My work will document, in images, my intimate In situ approach, which will explore the limits of gender identity in a city known for its open-mindedness towards sexual diversity. Bangkok remains a privileged destination for outsiders who are imprisoned in the wrong gender and misunderstood by society. The project aims to demystify social prejudices of the transgender and other gay communities in Bangkok. Finally, over the course of the series, I will be confronting my own non-conformist, westernised gender, in the context of Southwest Asian reality. Together, the personal nature of my project and the hyper-realistic aspects of photography will enable me to create striking, long-lasting images.
My work is called “Act of Immobility”. It is a live performance in a public space. There are kinds of ways to be, a conservative way to be when you are in public. I want to see that if we do an action that is not normal, what would happen? I am interested in what it is to be and what is the strangest thing that you don’t do in a public space. My theme is "endurance in a confinement situation". I will sit still, immobile for hours with a video camera to capture my image in a symbolic place where the security is very heavy. Somewhere where you can’t usually do anything that is not normal. This performance will be unpredictable because I don’t know how the people will react and what will happen. I want my work to display the relationship between the body and the urban landscape as well as the relationship between the individual and society.
For this exhibition, I will present a photographic installation based on the idea of landscape and landscape loss due to environmental effects. From my photographic archives, the installation will include a set from 400 to 500 small photographs. The photos when seen overall will combine to create an abstract work.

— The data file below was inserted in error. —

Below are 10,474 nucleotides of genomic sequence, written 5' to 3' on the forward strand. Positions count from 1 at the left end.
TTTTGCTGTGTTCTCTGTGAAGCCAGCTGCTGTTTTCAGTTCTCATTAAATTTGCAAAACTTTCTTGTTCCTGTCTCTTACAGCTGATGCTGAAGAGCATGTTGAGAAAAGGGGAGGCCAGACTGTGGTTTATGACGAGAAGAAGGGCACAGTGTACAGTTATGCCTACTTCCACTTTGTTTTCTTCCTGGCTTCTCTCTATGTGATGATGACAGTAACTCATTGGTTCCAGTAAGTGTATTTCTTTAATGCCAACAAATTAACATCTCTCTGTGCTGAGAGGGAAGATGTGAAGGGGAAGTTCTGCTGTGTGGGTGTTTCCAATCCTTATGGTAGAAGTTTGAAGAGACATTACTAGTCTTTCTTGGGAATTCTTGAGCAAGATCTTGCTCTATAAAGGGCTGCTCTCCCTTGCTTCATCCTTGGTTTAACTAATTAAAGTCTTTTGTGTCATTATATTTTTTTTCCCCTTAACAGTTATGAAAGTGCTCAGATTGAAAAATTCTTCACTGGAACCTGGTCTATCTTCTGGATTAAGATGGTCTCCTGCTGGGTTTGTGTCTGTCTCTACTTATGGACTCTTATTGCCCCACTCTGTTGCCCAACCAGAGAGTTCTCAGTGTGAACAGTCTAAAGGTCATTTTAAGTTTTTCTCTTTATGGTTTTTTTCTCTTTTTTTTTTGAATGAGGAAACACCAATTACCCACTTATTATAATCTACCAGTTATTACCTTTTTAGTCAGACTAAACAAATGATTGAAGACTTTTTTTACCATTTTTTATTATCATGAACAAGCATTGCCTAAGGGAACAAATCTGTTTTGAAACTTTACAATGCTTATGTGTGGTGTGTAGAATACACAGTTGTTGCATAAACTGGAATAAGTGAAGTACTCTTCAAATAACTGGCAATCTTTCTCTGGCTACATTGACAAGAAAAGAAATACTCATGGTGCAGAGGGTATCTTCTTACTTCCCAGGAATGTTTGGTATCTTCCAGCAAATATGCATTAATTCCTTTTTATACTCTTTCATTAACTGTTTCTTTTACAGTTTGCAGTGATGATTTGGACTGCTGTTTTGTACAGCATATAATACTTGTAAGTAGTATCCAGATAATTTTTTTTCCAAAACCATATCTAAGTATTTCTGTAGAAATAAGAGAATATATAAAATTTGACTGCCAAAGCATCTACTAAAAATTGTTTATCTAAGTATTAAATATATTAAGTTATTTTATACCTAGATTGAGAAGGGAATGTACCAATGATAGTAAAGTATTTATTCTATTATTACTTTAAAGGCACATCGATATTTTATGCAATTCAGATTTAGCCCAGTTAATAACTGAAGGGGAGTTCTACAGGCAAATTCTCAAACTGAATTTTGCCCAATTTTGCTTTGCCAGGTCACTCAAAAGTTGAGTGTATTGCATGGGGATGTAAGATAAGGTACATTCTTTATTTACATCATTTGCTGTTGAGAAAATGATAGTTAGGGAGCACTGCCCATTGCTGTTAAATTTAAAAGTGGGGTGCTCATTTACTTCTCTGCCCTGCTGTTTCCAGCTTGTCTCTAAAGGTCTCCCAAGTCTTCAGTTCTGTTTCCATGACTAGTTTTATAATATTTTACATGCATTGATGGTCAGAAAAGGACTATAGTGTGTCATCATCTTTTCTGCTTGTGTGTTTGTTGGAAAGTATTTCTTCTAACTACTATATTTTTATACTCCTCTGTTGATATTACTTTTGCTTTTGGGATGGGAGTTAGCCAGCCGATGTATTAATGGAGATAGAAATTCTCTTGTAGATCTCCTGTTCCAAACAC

Renaud Philippe I’m more like a photojournalist. I like to tell stories. I love Asia and try to focus my work on Asia. I don’t know why but I feel alive when I’m here. There are lives everywhere. I can feel them very strongly, so many people, always something going on around you. I want to do something strong, a great photo project. But I don’t have many expectations. Expectations and realities are never the same thing. I come here relaxed, no expectation but I know what I want to do. When I was in Quebec, I learned that Bangkok is sinking and that’s my subject. I’m working on the fact that everything has a hand, human being, city, everything. And nature is stronger than everything we are building. We often forget this but human beings are just a little part of life on earth and the whole world.